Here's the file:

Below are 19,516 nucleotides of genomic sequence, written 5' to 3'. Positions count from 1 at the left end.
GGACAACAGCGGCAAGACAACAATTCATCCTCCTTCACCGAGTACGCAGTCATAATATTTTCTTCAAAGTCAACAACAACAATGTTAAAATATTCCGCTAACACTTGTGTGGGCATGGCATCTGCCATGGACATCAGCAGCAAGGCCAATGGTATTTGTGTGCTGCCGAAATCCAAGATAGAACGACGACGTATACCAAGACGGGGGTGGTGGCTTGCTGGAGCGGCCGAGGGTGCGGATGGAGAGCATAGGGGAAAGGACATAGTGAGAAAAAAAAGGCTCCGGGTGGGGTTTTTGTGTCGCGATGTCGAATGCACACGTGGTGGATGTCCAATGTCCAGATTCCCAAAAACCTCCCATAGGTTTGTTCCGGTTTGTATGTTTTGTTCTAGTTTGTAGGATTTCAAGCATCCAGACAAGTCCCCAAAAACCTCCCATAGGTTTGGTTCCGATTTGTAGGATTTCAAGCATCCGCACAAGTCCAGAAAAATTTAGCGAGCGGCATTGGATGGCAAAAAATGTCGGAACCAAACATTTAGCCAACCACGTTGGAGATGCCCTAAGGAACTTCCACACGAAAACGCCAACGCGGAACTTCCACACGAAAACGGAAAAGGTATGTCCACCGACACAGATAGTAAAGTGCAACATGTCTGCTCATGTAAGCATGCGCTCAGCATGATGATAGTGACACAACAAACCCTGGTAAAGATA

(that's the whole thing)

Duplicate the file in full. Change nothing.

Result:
Below are 19,516 nucleotides of genomic sequence, written 5' to 3'. Positions count from 1 at the left end.
GGACAACAGCGGCAAGACAACAATTCATCCTCCTTCACCGAGTACGCAGTCATAATATTTTCTTCAAAGTCAACAACAACAATGTTAAAATATTCCGCTAACACTTGTGTGGGCATGGCATCTGCCATGGACATCAGCAGCAAGGCCAATGGTATTTGTGTGCTGCCGAAATCCAAGATAGAACGACGACGTATACCAAGACGGGGGTGGTGGCTTGCTGGAGCGGCCGAGGGTGCGGATGGAGAGCATAGGGGAAAGGACATAGTGAGAAAAAAAAGGCTCCGGGTGGGGTTTTTGTGTCGCGATGTCGAATGCACACGTGGTGGATGTCCAATGTCCAGATTCCCAAAAACCTCCCATAGGTTTGTTCCGGTTTGTATGTTTTGTTCTAGTTTGTAGGATTTCAAGCATCCAGACAAGTCCCCAAAAACCTCCCATAGGTTTGGTTCCGATTTGTAGGATTTCAAGCATCCGCACAAGTCCAGAAAAATTTAGCGAGCGGCATTGGATGGCAAAAAATGTCGGAACCAAACATTTAGCCAACCACGTTGGAGATGCCCTAAGGAACTTCCACACGAAAACGCCAACGCGGAACTTCCACACGAAAACGGAAAAGGTATGTCCACCGACACAGATAGTAAAGTGCAACATGTCTGCTCATGTAAGCATGCGCTCAGCATGATGATAGTGACACAACAAACCCTGGTAAAGATA